Heads up my gaming amigos, the Khronos Group has announced version 1.0 of its cross-platform Vulkan graphics API, opening up new possibilities for game developers. Not only is Vulkan supported across a wide range of operating systems, the API will also empower developers with notable performance improvements and cutting edge graphical effects for some extravagant visuals.
This isn’t an extemporaneous announcement, the Khronos Group has been working with leading hardware vendors, 3D engine and platform developers for the past 18 months to develop the Vulkan 1.0 specification from the ground up. The culmination of this joint effort is a suite of open-source development materials that are compatible with Windows 7 to Windows 10, Linux, SteamOS, Tizen and Android.
The Khronos Group previously developed separate APIs for desktop and mobile, known as OpenGL and OpenGL ES. Vulkan does away with this, combining everything under a single platform. Vulkan supports mobile hardware compatible with OpenGL ES 3.1 and up, which includes chips such as the Snapdragon 810 and upcoming 820, and OpenGL 4.5 and higher desktop class hardware. Vulkan isn’t designed to completely replace OpenGL and ES though, as the group will continue to work on all three platforms in parallel.
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Due to Vulkan’s cross platform availability, high performance and healthy open source ecosystem, we expect to see rapid uptake by software developers, far exceeding the adoption of similar APIs which are limited to specific operating systems,” – Gabe Newell, Valve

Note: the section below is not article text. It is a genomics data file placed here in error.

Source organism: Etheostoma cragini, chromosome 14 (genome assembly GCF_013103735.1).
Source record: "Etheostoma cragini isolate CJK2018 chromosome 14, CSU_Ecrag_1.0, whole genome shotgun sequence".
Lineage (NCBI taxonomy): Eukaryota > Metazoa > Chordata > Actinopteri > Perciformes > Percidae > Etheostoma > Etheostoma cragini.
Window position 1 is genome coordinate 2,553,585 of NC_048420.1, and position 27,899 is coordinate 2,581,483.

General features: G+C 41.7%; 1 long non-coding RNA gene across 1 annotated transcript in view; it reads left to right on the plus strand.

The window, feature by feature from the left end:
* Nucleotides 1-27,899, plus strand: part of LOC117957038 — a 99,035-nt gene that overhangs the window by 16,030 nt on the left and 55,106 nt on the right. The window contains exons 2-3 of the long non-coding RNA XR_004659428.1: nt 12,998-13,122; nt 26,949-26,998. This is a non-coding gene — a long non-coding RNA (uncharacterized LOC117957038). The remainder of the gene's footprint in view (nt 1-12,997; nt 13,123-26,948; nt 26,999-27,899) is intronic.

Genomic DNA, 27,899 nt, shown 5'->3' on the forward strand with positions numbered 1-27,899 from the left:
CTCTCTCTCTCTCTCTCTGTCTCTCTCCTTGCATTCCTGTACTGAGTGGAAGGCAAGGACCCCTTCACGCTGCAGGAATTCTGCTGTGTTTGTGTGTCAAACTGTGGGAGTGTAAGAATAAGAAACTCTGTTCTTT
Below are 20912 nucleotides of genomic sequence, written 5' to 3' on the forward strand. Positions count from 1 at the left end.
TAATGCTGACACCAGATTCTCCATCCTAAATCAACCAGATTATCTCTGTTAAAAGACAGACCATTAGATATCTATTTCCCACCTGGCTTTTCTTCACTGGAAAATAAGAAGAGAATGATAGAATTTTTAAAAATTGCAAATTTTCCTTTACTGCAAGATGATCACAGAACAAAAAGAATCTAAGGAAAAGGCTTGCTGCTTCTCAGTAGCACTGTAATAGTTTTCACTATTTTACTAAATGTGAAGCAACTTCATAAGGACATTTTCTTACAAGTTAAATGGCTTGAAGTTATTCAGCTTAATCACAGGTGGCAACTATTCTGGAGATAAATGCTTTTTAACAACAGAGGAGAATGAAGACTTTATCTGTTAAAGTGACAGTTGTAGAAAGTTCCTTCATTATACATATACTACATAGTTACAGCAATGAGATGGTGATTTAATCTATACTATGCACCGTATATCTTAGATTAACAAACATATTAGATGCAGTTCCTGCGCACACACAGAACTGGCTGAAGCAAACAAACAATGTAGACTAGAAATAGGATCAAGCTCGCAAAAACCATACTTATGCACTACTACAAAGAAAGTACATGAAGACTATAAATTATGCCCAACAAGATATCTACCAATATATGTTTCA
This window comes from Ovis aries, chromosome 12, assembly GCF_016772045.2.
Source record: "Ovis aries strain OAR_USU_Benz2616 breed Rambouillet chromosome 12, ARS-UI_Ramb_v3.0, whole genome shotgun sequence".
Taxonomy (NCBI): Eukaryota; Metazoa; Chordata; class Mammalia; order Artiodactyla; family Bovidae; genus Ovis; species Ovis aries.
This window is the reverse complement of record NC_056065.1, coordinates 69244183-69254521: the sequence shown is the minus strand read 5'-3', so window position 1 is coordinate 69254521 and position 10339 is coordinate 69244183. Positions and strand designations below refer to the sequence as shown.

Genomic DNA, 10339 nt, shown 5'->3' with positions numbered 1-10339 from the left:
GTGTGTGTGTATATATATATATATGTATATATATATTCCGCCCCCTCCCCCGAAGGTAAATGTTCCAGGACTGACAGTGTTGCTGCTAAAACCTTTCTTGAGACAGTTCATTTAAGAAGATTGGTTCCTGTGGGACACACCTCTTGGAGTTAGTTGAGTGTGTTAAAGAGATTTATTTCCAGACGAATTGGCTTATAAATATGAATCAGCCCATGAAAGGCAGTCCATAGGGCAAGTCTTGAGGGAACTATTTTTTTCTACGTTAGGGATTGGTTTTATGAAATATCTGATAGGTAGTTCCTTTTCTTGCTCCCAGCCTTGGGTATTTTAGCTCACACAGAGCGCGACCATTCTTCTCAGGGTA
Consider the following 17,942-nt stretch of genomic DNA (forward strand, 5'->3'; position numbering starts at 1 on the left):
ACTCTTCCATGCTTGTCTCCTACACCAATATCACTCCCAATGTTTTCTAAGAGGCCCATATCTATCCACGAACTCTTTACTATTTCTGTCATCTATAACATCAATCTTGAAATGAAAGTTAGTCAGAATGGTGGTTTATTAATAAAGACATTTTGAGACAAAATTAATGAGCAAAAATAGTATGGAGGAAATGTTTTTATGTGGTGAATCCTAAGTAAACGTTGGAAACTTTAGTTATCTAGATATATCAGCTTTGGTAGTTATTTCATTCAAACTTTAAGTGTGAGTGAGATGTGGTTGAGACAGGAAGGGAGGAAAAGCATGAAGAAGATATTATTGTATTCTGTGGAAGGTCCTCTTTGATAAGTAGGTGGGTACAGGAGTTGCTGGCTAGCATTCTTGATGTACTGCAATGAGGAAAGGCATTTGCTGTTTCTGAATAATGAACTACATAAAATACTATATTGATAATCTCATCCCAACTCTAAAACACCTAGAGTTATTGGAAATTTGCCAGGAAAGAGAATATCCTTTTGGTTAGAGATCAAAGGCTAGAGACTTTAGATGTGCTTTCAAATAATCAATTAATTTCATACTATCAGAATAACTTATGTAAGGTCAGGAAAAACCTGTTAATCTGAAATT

Importantly, mobile and desktop hardware still doesn’t have to implement exactly the same feature sets. Instead, Vulkan defines and implements features at creation time using official and third party device profiles. This change is hugely important, as it helps avoid an imbroglio of different API requirements for mobile and desktop platforms, saving on precious developer resources when designing cross platform software.
Much like Microsoft’s move over to DirectX 12, Vulkan is also looking to claw back performance from previously bulky driver overheads. Developers have now been given extra responsibility for managing memory allocation and CPU threads, but this greatly simplifies the API driver layer. Vulkan is also able to generate GPU workloads in parallel, making it virtually axiomatic that multi-core systems will benefit as developers can free themselves from single thread CPU-bound situations. Vulkan isn’t just suitable for gaming tasks though, effort has also been made to ensure strong performance in GPU compute situations too.
As part of the release of Vulkan 1.0, the group has launched a selection of tools to get developers started. Full documentation, multiple hardware drivers, and SDKs are now available for a variety of platforms, including the LunarG SDK for Windows and Linux. Google also has Android NDK downloads available and, as everything is open source, developers can grab whatever they need from GitHub too.
The launch of Vulkan 1.0 is certainly a major milestone on the road towards lower cost cross-platform development and the API will likely end up powering plenty of apps and games heading to Android in the future.